Leprous – Coal (Inside Out Music)Tuesday, 18th June 2013
Impossible for Norway’s Leprous to not learn anything as Ihsahn’s backing band. Aside from his unparalleled musical abilities, Ihsahn has developed into quite the composer during his post-Emperor days, essentially becoming this era’s master of disharmony. Leprous might not have any black metal underpinnings like their ever-popular mentor, but their progressive repertoire continues to expand by the mile, this time with their fourth album, Coal.
The band’s 2011 Bilateral release was lauded for its cross-blend of actionable prog and accessible vocal lines, a lot of which has been built upon here. Singer Einar Solberg might initially come across as a bit too pipey for the regular metal throng, yet his chorus work on “Chronic” is undeniable – he’s like Yes’s John Anderson, just with a more European flavor. Solberg is given a lot to work with in terms of finding vocal nook and crannies, which could be the primary reason why he’s oftentimes neck-and-neck with the band’s dexterous playing – just take a look at “The Valley” and “The Cloak,” a song that works in tandem with build-ups, restrain, and copious energy.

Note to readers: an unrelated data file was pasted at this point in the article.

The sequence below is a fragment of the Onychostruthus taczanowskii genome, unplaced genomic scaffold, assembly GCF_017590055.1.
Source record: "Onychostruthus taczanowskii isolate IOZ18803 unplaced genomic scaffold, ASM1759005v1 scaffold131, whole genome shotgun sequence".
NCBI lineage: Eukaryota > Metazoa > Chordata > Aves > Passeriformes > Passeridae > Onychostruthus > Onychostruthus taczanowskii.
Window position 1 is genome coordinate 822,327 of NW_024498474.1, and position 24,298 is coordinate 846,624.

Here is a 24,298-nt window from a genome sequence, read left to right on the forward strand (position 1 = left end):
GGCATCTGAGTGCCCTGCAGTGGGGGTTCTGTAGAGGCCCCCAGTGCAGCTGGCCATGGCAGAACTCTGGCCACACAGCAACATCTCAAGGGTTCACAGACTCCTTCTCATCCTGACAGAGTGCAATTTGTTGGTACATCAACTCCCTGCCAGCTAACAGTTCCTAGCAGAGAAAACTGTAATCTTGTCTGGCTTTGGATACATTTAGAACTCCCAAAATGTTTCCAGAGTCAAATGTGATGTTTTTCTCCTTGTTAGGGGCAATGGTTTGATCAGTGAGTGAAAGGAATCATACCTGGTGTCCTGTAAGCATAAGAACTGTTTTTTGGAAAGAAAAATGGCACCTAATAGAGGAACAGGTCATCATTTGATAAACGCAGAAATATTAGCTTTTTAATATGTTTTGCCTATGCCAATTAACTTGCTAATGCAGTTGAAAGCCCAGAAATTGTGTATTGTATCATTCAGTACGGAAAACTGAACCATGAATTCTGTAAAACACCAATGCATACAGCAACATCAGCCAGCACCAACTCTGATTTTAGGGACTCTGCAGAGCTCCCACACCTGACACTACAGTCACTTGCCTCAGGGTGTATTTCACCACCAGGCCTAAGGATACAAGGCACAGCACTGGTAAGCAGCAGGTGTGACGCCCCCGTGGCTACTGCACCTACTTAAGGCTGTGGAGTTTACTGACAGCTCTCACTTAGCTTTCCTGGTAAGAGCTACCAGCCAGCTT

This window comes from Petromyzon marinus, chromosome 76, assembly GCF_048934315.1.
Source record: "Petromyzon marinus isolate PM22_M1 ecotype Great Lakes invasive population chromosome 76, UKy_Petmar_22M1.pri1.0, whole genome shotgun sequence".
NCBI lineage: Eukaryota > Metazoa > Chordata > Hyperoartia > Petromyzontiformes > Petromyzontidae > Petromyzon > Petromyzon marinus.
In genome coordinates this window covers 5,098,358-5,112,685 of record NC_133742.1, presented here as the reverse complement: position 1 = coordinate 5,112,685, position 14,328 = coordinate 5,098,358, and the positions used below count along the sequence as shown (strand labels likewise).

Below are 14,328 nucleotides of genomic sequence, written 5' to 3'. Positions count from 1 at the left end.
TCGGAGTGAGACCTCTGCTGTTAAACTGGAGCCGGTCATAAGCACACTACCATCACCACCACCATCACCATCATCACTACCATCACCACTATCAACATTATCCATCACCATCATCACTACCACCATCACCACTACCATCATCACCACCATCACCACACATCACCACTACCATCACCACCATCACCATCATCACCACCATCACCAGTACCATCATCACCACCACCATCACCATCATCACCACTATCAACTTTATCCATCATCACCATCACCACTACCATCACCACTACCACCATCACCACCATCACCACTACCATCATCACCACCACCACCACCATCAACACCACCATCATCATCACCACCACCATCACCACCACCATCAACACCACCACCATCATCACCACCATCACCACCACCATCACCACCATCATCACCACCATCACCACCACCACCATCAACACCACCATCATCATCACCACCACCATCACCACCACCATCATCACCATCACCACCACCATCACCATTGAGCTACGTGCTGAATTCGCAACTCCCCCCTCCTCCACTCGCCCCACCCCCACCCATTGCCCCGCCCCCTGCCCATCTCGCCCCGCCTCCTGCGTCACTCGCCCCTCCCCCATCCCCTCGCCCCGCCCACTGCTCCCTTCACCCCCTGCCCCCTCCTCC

Ultimately, the slippery nature of progressive metal such as this makes it difficult to get a full and proper grip on Coal. While there are no illusions of unbridled accessibility, Leprous does make it easier in areas where certain bands would never dare to. And with so much going for this troupe, you’d have to think that the more they chip away at the predisposed, difficult notions of prog-to-the-max metal, the better they’ll be for it in a few years.